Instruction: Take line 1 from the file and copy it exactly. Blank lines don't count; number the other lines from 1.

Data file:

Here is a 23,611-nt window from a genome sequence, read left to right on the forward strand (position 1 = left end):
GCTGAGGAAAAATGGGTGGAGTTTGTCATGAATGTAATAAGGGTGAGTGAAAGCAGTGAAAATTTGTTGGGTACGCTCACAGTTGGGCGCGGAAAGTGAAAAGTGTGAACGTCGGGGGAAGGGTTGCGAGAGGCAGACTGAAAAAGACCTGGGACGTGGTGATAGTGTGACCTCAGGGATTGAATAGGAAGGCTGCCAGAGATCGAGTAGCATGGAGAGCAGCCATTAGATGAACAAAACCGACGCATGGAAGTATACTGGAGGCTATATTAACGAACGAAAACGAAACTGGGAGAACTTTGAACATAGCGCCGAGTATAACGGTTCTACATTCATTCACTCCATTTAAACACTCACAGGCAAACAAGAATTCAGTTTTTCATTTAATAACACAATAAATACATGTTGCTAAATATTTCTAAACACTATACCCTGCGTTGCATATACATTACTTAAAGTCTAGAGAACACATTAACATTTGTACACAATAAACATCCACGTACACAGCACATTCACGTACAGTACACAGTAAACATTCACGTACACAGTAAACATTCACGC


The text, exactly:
Here is a 23,611-nt window from a genome sequence, read left to right on the forward strand (position 1 = left end):